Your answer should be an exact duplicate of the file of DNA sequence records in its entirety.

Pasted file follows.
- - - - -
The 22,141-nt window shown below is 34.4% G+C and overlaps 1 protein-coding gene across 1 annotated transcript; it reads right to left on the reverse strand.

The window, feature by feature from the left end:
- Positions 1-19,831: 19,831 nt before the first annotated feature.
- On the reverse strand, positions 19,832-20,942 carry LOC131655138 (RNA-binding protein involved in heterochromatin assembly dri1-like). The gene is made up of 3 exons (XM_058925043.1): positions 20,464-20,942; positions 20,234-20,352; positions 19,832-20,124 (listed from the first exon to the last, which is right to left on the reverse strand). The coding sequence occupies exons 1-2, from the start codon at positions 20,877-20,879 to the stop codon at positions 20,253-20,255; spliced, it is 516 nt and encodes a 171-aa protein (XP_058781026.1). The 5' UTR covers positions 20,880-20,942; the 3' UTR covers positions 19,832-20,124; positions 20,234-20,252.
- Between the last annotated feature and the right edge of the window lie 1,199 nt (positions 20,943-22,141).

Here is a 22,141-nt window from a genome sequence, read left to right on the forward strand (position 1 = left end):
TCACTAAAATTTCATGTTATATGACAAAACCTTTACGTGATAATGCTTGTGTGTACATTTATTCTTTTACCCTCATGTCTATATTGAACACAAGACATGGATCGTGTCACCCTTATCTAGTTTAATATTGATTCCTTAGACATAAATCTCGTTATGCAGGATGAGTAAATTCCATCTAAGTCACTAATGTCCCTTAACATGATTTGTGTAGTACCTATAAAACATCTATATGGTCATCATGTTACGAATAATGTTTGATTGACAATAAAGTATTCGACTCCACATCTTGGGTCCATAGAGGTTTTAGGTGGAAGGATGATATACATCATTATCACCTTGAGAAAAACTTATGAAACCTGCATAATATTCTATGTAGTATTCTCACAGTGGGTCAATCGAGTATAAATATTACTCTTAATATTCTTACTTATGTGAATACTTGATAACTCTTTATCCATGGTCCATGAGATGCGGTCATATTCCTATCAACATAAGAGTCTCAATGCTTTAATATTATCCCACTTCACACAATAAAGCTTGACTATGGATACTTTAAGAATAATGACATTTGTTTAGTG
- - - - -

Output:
The 22,141-nt window shown below is 34.4% G+C and overlaps 1 protein-coding gene across 1 annotated transcript; it reads right to left on the reverse strand.

The window, feature by feature from the left end:
- Positions 1-19,831: 19,831 nt before the first annotated feature.
- On the reverse strand, positions 19,832-20,942 carry LOC131655138 (RNA-binding protein involved in heterochromatin assembly dri1-like). The gene is made up of 3 exons (XM_058925043.1): positions 20,464-20,942; positions 20,234-20,352; positions 19,832-20,124 (listed from the first exon to the last, which is right to left on the reverse strand). The coding sequence occupies exons 1-2, from the start codon at positions 20,877-20,879 to the stop codon at positions 20,253-20,255; spliced, it is 516 nt and encodes a 171-aa protein (XP_058781026.1). The 5' UTR covers positions 20,880-20,942; the 3' UTR covers positions 19,832-20,124; positions 20,234-20,252.
- Between the last annotated feature and the right edge of the window lie 1,199 nt (positions 20,943-22,141).

Here is a 22,141-nt window from a genome sequence, read left to right on the forward strand (position 1 = left end):
TCACTAAAATTTCATGTTATATGACAAAACCTTTACGTGATAATGCTTGTGTGTACATTTATTCTTTTACCCTCATGTCTATATTGAACACAAGACATGGATCGTGTCACCCTTATCTAGTTTAATATTGATTCCTTAGACATAAATCTCGTTATGCAGGATGAGTAAATTCCATCTAAGTCACTAATGTCCCTTAACATGATTTGTGTAGTACCTATAAAACATCTATATGGTCATCATGTTACGAATAATGTTTGATTGACAATAAAGTATTCGACTCCACATCTTGGGTCCATAGAGGTTTTAGGTGGAAGGATGATATACATCATTATCACCTTGAGAAAAACTTATGAAACCTGCATAATATTCTATGTAGTATTCTCACAGTGGGTCAATCGAGTATAAATATTACTCTTAATATTCTTACTTATGTGAATACTTGATAACTCTTTATCCATGGTCCATGAGATGCGGTCATATTCCTATCAACATAAGAGTCTCAATGCTTTAATATTATCCCACTTCACACAATAAAGCTTGACTATGGATACTTTAAGAATAATGACATTTGTTTAGTG